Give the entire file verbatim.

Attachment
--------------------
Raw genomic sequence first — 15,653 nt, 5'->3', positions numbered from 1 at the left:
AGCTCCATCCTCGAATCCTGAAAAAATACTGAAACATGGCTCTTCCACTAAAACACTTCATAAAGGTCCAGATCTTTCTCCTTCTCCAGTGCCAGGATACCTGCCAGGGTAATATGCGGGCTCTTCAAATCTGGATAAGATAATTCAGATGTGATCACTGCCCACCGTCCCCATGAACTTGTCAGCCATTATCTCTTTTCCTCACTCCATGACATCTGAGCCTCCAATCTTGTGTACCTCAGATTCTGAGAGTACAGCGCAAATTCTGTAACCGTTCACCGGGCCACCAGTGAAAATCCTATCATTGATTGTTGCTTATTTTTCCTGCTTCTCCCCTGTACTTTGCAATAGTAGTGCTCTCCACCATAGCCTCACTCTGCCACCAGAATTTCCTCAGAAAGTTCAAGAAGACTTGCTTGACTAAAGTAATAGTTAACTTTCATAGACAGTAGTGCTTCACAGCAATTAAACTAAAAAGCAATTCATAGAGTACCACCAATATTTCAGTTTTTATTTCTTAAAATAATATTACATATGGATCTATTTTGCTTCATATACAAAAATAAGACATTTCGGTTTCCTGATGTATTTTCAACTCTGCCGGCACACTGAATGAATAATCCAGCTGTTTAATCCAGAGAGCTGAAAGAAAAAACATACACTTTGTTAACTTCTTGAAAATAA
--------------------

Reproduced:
Raw genomic sequence first — 15,653 nt, 5'->3', positions numbered from 1 at the left:
AGCTCCATCCTCGAATCCTGAAAAAATACTGAAACATGGCTCTTCCACTAAAACACTTCATAAAGGTCCAGATCTTTCTCCTTCTCCAGTGCCAGGATACCTGCCAGGGTAATATGCGGGCTCTTCAAATCTGGATAAGATAATTCAGATGTGATCACTGCCCACCGTCCCCATGAACTTGTCAGCCATTATCTCTTTTCCTCACTCCATGACATCTGAGCCTCCAATCTTGTGTACCTCAGATTCTGAGAGTACAGCGCAAATTCTGTAACCGTTCACCGGGCCACCAGTGAAAATCCTATCATTGATTGTTGCTTATTTTTCCTGCTTCTCCCCTGTACTTTGCAATAGTAGTGCTCTCCACCATAGCCTCACTCTGCCACCAGAATTTCCTCAGAAAGTTCAAGAAGACTTGCTTGACTAAAGTAATAGTTAACTTTCATAGACAGTAGTGCTTCACAGCAATTAAACTAAAAAGCAATTCATAGAGTACCACCAATATTTCAGTTTTTATTTCTTAAAATAATATTACATATGGATCTATTTTGCTTCATATACAAAAATAAGACATTTCGGTTTCCTGATGTATTTTCAACTCTGCCGGCACACTGAATGAATAATCCAGCTGTTTAATCCAGAGAGCTGAAAGAAAAAACATACACTTTGTTAACTTCTTGAAAATAA